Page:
An area off the coast of New York designated for offshore wind farms has the potential to generate almost as much electricity as a nuclear power plant.
The site has more than 81,000 acres (127 square-miles), enough for turbines with as much as 900 megawatts of capacity, according to Willett Kempton, a professor at the University of Delaware who studies offshore wind. That estimate, based on developers using 6- or 8-megawatt turbines, is about 30 percent bigger than earlier proposals for the wind energy area.
The Bureau of Ocean Energy Management officially definedthe wind energy area Wednesday, about 13 miles (21 kilometers) south of Long Island. It’s among 10 Atlantic sites identified by the agency for potential wind development. The New York location may be crucial in the effort to build an offshore wind industry in the U.S., providing developers access to some of the nation’s most lucrative power markets.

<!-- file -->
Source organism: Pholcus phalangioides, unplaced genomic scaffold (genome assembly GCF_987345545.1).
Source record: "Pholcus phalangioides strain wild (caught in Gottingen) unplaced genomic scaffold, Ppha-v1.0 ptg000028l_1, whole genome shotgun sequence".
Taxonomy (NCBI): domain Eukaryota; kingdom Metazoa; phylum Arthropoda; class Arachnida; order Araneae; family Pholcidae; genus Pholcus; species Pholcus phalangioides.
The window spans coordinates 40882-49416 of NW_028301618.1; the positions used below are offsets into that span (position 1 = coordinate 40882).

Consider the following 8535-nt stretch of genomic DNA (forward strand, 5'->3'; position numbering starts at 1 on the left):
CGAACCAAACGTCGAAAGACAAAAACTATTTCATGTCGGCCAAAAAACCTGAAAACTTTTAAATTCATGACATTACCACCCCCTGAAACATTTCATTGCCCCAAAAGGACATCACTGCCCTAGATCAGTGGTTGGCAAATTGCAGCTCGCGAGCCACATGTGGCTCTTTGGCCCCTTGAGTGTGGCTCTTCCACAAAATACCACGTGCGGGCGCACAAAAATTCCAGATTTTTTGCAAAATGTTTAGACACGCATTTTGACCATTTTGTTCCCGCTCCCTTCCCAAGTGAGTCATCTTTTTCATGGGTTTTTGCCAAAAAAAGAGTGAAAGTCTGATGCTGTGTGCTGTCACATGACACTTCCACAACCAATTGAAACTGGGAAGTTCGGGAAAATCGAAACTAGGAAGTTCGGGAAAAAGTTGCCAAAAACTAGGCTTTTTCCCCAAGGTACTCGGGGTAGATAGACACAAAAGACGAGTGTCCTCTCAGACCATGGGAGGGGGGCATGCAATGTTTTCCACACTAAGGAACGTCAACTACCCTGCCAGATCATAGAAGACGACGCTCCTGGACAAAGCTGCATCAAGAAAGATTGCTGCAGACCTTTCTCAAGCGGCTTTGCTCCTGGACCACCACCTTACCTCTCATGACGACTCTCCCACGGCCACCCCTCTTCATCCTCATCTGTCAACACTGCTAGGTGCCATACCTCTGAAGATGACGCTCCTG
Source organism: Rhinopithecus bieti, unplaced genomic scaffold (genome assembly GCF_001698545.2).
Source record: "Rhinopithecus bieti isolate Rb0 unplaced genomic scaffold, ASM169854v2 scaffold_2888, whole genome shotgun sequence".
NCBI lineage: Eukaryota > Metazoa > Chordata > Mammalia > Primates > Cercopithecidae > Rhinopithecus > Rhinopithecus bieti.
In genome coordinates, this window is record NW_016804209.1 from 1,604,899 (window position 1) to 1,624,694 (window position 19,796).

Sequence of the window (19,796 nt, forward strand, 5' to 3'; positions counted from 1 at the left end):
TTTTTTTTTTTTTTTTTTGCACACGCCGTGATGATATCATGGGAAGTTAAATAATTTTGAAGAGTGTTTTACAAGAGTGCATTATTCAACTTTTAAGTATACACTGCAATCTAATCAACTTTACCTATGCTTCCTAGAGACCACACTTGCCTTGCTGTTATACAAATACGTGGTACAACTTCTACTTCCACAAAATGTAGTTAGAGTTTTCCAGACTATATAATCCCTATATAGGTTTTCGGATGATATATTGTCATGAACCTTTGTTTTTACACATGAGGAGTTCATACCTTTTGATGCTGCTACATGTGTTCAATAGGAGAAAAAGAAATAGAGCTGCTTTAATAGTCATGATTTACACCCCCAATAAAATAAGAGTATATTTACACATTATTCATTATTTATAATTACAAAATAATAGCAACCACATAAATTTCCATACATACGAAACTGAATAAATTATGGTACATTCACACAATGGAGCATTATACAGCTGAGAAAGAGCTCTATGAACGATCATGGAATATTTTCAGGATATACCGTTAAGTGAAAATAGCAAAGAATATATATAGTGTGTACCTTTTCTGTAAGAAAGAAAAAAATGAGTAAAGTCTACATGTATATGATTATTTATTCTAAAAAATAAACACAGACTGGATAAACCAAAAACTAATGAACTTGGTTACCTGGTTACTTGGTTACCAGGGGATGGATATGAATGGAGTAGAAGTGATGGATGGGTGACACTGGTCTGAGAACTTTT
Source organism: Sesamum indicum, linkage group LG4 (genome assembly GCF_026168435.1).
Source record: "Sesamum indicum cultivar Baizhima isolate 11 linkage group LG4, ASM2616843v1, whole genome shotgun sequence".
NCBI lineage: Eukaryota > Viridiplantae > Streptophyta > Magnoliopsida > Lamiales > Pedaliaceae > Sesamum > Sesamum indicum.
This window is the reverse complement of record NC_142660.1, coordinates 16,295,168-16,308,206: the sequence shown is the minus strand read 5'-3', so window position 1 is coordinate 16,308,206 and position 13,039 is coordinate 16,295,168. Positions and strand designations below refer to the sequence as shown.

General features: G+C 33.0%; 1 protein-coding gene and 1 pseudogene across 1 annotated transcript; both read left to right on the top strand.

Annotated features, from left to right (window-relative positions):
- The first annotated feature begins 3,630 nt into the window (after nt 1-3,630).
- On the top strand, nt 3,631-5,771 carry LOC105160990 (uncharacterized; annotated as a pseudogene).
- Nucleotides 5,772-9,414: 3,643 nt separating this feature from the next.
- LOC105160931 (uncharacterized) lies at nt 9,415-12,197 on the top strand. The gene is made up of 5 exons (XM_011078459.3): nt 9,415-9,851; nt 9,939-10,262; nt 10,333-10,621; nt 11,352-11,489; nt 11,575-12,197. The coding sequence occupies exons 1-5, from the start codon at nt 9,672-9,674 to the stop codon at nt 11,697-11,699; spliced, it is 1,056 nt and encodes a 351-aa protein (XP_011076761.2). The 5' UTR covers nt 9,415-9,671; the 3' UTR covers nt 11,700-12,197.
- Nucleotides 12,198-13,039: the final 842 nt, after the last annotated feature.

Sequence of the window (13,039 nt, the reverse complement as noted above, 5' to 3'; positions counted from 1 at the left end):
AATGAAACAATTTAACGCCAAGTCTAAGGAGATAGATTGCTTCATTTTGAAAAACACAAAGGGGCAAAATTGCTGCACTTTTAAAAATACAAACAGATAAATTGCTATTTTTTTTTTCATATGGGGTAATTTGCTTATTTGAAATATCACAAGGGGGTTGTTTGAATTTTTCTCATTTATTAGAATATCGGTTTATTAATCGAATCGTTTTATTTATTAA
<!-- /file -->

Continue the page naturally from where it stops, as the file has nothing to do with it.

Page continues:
“Given the site’s proximity to load centers in New York and Long Island it has the potential to be a very desirable location,” Thomas Brostrom, general manager of North America for Denmark-based Dong Energy A/S, said in an e-mail Thursday.
The key is whether developers can offer electricity at market rates. It’s about twice as expensive to install turbines at sea than on land. And unlike in Europe, where offshore wind has thrived under government subsidies, U.S. projects have floundered as utilities balk at paying a premium for the power.
There are signs that’s changing. Last year, Deepwater Wind LLC began construction on a 30-megawatt wind farm in Rhode Island, the first in U.S. waters. The company also is pursuing projects near Martha’s Vineyard in Massachusetts and along the New Jersey shore. Dong, the world’s largest offshore wind developer, also has leases to build off New Jersey and Massachusetts.
Kempton’s estimate Thursday for the Long Island site exceeds a 2011 joint proposal from New York Power Authority, Long Island Power Authority and Consolidated Edison Inc. that included 350 megawatts to 700 megawatts of turbines.
The Bureau of Ocean Energy Management is planning an environmental impact study and will solicit public input, and expects to auction leases to build in the wind-energy area by the end of the year, a spokeswoman said.
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